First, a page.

I don't care if you think creamed onions are disgusting. Of course they're disgusting; they're CREAMED ONIONS and are by definition disgusting. I LOVE THEM ANYWAY.

If there isn't a green bean casserole with fried onions on top, it might be a feast, but it's not Thanksgiving. This is non-negotiable.

One Thanksgiving when I was in England (and thus the only celebration in town that year, for obvious reasons) my college friend and I spent about an hour attempting to make said green bean casserole, with little success. My mother swanned off a plane, ignored her jet lag, took immediate control of my kitchen, and sorted out everything else from the turkey to the pie without seeming to break a sweat. The only mediocre dish? The beans, of course, which the two of us managed to ruin. It shames me even now.

Why are pastries universally translated as love with confectioner's sugar?

It is not coincidental that as dark comes sooner and everything gets colder, we have eating holidays. In fact, I usually give up shortly after the Halloween candy coma, and eat straight on through until January 2nd, when I roll myself into the bathroom, get on the scale, and vow that THIS TIME I will get into bikini shape for summer OR DIE TRYING. But January 2nd is some time and many cookies away!

Homemade gravy makes the travel, petty arguments, and longwinded drunken stories well worth it.

Most people I know have already started baking. And then plan to spend most of Thursday morning on the phone with their mothers, getting help and running up their long-distance bills trying to determine when they should baste.

Happy eating, people, if you're celebrating this week.

(And if you're not celebrating Thanksgiving, you could always go and see Pride & Prejudice several more times. I believe yummy Mr. Darcy qualifies as dessert...)

Sunday, November 20, 2005

Pride & Prejudice...& Obsession by Diane Perkins

I love a good love story. This is probably no shocking revelation coming from a romance novelist, but I really love a good love story. It is the only kind of story I want to read, and certainly the only kind of story I want to write. I also love the Regency time period, the era of stately country houses, ladies dressed in beautiful empire-waisted dresses, men in neckcloths and breeches or bright military uniforms. I have the best of all worlds writing Regency Historical Romance, fantasizing life in that elegant time period, dreaming up yummy heroes and spirited heroines, and then watching them fall in love. What a job!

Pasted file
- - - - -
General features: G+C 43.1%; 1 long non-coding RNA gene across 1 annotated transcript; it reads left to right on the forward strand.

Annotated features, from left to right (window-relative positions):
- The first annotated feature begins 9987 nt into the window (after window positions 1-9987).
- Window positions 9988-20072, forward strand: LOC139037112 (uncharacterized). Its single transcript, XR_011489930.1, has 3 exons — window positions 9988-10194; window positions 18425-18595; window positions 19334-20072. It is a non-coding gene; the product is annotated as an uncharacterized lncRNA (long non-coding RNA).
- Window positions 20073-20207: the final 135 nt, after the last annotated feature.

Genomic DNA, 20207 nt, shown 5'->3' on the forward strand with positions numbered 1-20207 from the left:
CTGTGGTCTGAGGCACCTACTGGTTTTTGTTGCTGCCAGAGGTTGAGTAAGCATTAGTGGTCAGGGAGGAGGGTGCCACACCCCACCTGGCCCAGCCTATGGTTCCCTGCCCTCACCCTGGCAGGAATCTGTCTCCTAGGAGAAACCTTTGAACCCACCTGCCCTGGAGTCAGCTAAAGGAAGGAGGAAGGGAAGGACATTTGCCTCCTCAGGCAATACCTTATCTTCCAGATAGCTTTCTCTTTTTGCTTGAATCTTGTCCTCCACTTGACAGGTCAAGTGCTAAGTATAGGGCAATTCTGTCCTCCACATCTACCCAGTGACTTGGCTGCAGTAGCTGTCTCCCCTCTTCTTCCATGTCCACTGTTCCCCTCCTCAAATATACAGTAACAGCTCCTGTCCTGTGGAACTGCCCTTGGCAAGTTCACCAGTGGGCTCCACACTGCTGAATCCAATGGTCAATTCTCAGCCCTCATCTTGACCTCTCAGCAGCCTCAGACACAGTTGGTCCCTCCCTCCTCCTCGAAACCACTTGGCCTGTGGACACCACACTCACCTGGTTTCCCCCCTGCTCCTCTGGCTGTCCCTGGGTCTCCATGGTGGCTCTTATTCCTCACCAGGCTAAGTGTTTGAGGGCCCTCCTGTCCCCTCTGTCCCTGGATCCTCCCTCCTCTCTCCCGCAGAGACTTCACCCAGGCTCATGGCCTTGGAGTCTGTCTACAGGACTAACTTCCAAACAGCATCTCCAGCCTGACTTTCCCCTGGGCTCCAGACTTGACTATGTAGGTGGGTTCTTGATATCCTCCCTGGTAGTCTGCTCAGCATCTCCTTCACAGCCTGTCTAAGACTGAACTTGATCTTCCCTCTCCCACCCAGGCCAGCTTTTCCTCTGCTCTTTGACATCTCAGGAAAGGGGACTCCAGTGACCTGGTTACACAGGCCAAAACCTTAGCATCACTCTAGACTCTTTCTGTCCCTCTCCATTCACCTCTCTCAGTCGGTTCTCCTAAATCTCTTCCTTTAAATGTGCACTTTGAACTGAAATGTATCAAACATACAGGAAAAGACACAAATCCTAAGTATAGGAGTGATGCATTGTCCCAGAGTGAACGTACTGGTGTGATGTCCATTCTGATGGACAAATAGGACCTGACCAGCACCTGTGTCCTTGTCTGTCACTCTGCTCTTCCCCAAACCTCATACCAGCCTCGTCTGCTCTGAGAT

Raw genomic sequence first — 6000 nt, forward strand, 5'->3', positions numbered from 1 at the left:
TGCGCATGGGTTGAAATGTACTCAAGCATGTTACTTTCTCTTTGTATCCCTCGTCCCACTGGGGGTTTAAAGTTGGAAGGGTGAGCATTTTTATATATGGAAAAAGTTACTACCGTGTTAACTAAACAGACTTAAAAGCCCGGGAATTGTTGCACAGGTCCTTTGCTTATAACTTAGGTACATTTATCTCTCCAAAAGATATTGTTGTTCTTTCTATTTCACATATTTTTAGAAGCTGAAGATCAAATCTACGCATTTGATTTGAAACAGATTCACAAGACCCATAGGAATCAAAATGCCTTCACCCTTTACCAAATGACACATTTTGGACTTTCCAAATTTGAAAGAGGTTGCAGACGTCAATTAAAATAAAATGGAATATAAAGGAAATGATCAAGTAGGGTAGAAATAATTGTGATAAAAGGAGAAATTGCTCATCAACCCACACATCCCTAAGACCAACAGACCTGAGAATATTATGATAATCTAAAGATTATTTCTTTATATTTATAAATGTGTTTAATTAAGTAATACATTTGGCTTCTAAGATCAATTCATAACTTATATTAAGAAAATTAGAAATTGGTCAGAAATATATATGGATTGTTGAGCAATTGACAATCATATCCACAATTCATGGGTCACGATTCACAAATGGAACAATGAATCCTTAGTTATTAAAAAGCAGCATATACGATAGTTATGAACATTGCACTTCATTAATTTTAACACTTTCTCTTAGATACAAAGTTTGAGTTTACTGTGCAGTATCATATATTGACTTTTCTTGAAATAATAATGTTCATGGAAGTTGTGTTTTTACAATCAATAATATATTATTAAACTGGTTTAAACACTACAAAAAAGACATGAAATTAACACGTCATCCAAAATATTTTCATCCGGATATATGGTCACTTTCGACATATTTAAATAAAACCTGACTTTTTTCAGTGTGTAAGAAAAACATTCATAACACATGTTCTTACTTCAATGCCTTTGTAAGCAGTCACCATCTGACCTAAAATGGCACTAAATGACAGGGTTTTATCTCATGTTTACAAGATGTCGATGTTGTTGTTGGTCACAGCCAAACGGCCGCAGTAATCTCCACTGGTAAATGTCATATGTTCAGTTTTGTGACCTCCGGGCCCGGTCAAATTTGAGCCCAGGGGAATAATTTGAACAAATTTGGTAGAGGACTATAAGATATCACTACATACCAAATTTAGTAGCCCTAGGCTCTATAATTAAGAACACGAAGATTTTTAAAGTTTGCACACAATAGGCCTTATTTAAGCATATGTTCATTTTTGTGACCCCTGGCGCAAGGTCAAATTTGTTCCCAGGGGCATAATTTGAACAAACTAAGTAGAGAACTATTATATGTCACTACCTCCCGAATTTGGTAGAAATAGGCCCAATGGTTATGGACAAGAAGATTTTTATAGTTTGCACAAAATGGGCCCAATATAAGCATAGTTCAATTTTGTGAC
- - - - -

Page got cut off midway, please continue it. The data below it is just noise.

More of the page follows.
So when the trailers for the new movie Pride & Prejudice started appearing online and on TV, I knew I'd love it. I loved the Pride & Prejudice television mini-series, after all. And though I could not imagine a better Mr. Darcy than Colin Firth, I was very optimistic about the movie, because it was clear that it would add an element of sensuality to the beloved Jane Austen tale. So I seized upon the opportunity to see the movie as soon as I could.

And, oh, I was not disappointed. It is a beautiful film. It is a wonderful love story! Matthew MacFadyen is a magnificent Darcy. From the moment he first sees Elizabeth Bennett, you can tell he is smitten. He is just so palpably in love, the kind of first love a young man does not know what to do with. And when he declares himself to Lizzie (played to perfection by Keira Knightly), he speaks the beautiful language of Jane Austen with all the passion that could be desired. And, if that were not wonderful enough, all this is set against the beautiful English Landscape. Sigh!

Needless to say, as soon as I got home from the movie, I searched the internet for more information about it. Looked up every photo of Macfadyen that could be found. Two days later I went to see the movie again, and loved it the same. Two days after that I badgered my husband to go see it ("You'll find out what I'm trying to do in my writing," I told him). He loved the movie, too. I have plans with my Regency Romance writing friends to see it again on Tuesday. And I have a contest going with my friend Carol to see which one of us sees the movie the most times. The loser has to treat the winner to another showing of Pride & Prejudice.

This is so much fun! I love being all caught up in a movie like this. It's like being a teenager again. It is like being Lizzie and Darcy, falling in love all over again.